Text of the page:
[8 November 2006]
In my opinion, wasted potential is at the top of the list of a filmmaker’s greatest disappointments. When a great director, or at least a director of great potential, seizes a topic - especially one filled with richness and vigor - it is assumed that he or she will dive into it greedily, basking in its power. The result should be the creation a cinematic vision that will remind the viewer of the power of film. But when that individual instead takes such sound subject matter and prefers only to graze the surface, favoring sloth to imagination and assumed self-importance rather than deference to the craft, it is truly a tragedy. And in this particular case, the disaster in question is called Heading South (“Vers le Sud”), Laurent Cantet’s French/English film from 2005 that explores sex tourism in 1970s Haiti.
More specifically, the film follows Brenda (Karen Young), Sue (Louise Portal) and the queen bee herself Ellen (Charlotte Rampling), middle aged white women who come to Haiti annually. There, they provide cash and gifts to young, impoverished Haitian men in exchange for sexual favors and their company. Legba (Menothy Cesar), the resident hottie and particular favorite of both Ellen and Brenda, becomes caught (naturally) in between the growing feelings of each woman. As I watched the story unfold, I became increasingly disillusioned as Cantet. Here was a filmmaker quite content to create a story set in late ‘70s Haiti, and yet never once did he even attempt to explore the nation’s rule by Jean Claude Duvalier.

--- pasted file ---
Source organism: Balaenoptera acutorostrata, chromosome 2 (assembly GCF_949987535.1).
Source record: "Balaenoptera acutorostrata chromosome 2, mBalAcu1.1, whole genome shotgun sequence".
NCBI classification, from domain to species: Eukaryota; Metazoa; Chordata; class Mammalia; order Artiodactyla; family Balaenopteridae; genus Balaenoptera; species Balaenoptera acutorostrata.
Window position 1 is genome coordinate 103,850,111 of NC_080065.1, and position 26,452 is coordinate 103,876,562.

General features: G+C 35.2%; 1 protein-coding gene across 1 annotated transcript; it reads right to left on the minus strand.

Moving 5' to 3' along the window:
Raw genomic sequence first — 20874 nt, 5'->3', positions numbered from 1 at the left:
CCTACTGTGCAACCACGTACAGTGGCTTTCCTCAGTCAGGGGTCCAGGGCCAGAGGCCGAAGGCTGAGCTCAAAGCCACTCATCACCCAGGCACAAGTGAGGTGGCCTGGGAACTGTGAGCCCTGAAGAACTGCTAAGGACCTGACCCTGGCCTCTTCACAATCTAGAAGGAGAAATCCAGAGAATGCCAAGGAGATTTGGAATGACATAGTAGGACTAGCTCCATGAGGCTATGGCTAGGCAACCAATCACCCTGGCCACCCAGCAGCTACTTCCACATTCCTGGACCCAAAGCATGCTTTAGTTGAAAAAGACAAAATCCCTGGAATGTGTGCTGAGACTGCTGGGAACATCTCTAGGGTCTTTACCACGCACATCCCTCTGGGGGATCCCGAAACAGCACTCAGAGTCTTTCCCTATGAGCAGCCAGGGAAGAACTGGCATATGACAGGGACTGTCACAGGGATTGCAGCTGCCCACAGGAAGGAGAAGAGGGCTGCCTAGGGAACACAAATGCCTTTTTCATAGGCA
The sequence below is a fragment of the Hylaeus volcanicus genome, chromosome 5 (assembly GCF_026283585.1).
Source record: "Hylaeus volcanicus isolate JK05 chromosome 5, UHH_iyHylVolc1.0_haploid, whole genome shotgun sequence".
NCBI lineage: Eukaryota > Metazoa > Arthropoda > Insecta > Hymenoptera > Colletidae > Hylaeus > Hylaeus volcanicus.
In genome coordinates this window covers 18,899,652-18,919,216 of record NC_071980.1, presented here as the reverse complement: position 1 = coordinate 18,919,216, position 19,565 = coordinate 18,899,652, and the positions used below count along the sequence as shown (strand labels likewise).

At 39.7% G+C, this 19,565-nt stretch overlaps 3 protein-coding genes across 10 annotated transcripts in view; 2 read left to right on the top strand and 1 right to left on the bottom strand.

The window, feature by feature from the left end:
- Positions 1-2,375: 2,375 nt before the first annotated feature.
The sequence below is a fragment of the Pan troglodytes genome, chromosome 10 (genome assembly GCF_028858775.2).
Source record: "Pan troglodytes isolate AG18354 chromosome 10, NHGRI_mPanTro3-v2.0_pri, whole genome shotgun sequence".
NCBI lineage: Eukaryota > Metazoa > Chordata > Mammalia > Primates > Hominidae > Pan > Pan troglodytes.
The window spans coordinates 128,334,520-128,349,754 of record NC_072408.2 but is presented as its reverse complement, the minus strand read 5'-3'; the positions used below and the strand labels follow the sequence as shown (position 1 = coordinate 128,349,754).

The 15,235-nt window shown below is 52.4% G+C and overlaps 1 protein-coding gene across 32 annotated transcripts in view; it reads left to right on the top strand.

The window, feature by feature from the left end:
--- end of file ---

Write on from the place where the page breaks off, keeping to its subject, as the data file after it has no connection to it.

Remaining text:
A determined despot, Duvalier and his crew ruled the island with a violent, bloody fist. Colonialism, poverty, class, race, and political oppression are all salient themes for a film of this nature. Sadly, each is barely addressed within the confines of the story. It makes me question why Cantet would prefer to sell his subject short, creating a film that is in many ways equally insensitive and offensive to Haiti’s heritage. He could have made a film that created a nuanced portrait of a topic riddled with dimensionality. Instead, he chose the easy way out.
Not only did Cantet - whose previous films Ressources Humaines (“Human Resources”) and L’Emploi du Temps (“Time Out”) received immense critical acclaim - feel content to bask in the glaring omissions in his art but so did The New York Times. In a review of the film, Stephen Holden makes no mention of the issues of race and class, when he should recognize that said subjects are implicit in the very nature of the film. Neither is there a mention of the overriding issues of colonialism. What then is the duty of the filmmaker to his/her subject? Can art fail? What is the burden of the creator? Heading South is only one example of many of promise wasted and inherent richness taken for granted.